This misstep is such a shame when you consider how calculated this film is. So much time is taken laying the foundation of the robbers mode of operations, relationships and motivations. It’s not only important to know the process in which they break into the house that consists of using keys usurped from Alex’s (Minnette) father who works in home security and only taking items they can pawn to avoid any major felonies but also the desperation that forces them to take these lengths. Our heroine Rocky (Levy) has dreams of breaking free from her fractured home run by a neglectful mother and believes there’s a brighter future for her and her little sister in California. It’s not hard to sell the catalyst of poverty in Detroit for why these characters have turned to their unlawful ways. The isolation of the abandoned city matches with the emptiness experienced once inside the house where most of the plot occurs. By no means a small residence, it quickly becomes claustrophobic when exits are triple locked and select rooms provide hiding space when the reclusive man turns the botched robbery into a manhunt.
The film is an opportunity for Alvarez to really stretch his legs as a filmmaker and experiment in a range of techniques in the confines of the location. When the group manages to get into the house after breaking a nearly out of reach bathroom window, a long tracking shot guides us to each room, designating its significance as the camera lingers on the different items that will be crucial to the plot. The film loves foreshadowing almost to its detriment yet still manages to engineer some unexpected fake outs. Not that it’s a movie that hinges on its twists but more of a delightful bonus. There’s also the treat of the fantastic black out sequence where the power is turned off in the house and an entire scene plays out with the robbers maneuvering through the basement without the use of sight. A gray veneer is provided for the audience to watch the scene as Rocky fumbles to find a path of out, nearly grazing her meticulous attacker. All the visual landscape provided by the filmmaker allows you to implant yourself in the film as you want to outsmart the geezer as much as Rocky. Tension is derived from feeling you’re equally trapped and must concoct your own theory of escape. Theoretically, this is an home run of a VR game.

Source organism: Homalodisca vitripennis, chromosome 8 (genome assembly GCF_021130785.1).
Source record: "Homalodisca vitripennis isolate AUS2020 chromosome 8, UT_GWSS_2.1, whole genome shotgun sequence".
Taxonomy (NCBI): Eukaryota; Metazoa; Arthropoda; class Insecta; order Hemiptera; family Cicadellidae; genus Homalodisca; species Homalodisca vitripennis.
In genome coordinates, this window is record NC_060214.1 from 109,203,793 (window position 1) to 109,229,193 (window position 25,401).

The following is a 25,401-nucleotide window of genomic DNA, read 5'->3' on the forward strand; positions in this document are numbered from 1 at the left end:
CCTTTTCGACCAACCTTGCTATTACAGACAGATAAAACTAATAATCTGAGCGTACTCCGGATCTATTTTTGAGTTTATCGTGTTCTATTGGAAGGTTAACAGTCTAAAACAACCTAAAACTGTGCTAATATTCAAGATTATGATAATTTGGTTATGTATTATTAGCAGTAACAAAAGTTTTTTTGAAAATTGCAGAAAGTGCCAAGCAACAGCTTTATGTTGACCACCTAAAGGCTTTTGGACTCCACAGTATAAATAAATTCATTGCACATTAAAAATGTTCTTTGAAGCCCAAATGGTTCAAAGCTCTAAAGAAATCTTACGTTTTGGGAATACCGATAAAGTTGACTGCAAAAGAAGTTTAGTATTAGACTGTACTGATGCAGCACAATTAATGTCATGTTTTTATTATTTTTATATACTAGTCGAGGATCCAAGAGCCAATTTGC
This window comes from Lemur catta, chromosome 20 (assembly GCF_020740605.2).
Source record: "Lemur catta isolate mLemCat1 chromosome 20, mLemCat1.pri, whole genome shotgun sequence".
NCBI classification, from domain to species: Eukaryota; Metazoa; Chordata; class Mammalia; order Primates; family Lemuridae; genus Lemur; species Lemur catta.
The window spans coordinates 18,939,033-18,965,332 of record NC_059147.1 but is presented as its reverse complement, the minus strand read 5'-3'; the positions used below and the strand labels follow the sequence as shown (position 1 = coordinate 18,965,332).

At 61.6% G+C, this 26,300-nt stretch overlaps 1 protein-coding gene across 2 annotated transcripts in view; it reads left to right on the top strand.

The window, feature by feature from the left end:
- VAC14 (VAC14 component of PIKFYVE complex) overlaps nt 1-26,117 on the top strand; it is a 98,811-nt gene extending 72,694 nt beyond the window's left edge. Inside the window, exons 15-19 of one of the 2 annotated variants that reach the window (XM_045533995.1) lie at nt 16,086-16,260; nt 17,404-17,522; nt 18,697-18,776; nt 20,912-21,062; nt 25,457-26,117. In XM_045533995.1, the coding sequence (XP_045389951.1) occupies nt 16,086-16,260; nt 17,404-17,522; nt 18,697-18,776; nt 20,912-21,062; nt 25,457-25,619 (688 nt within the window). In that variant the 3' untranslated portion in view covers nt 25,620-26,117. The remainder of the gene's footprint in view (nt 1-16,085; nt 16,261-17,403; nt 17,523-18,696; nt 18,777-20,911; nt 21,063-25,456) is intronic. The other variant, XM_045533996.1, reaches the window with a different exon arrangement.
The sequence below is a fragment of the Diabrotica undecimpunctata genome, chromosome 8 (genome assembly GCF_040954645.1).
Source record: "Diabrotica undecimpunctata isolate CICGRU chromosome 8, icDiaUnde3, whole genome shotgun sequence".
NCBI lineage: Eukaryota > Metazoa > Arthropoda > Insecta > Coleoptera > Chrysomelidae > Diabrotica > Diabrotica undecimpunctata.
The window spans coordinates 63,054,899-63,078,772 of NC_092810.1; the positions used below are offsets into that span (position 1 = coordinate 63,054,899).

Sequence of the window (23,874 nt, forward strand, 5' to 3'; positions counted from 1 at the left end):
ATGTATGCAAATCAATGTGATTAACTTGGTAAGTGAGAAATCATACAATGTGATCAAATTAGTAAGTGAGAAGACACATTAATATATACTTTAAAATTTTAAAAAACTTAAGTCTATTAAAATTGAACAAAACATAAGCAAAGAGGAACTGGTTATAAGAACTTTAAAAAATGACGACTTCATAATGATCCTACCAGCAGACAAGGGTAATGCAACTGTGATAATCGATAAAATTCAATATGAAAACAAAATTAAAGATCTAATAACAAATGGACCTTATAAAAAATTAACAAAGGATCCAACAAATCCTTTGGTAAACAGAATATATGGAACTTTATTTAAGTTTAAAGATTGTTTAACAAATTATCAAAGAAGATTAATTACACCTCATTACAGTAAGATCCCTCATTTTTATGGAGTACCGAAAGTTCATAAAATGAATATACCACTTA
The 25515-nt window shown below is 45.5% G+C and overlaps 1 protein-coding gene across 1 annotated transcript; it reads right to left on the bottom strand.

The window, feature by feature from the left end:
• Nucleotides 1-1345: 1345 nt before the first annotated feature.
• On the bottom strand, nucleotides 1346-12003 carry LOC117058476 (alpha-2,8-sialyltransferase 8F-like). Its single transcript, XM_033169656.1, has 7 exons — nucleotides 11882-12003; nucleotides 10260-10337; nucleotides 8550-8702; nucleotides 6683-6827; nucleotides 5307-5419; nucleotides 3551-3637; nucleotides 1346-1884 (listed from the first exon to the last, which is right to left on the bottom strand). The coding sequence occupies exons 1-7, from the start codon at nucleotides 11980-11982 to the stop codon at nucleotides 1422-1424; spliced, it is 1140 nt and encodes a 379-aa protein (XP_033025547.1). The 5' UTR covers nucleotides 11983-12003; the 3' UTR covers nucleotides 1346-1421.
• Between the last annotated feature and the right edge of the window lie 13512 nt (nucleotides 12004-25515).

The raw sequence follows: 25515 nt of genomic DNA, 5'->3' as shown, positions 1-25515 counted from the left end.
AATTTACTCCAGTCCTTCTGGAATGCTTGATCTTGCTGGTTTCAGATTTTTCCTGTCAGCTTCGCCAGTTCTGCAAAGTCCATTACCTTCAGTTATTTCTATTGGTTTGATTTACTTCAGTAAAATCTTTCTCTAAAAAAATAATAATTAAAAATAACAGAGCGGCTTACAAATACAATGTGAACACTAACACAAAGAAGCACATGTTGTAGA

Green Room is still my favorite movie of 2016 which aesthetically and narratively, Don’t Breathe is very similar to. Each about ambushed kids at the mercy of an old man who needs them dead as he has his own dirty secret to protect. Both even contain ferocious Rottweilers which is probably a PR nightmare for the breed. The biggest difference is that Green Room was a more unique scenario with it’s backwoods bar setting filled with Neo Nazis and most importantly, it’s unpredictable. There was no certainty of whom within the crew would make it out alive and I definitely couldn’t have imagined some of those grizzly deaths. Regretfully, the self sabotage downgrades Don’t Breathe’s achievements in an otherwise exciting film. In a slow blockbuster summer, it’s still worth seeing as horror has persevered through the year and we haven’t even hit October!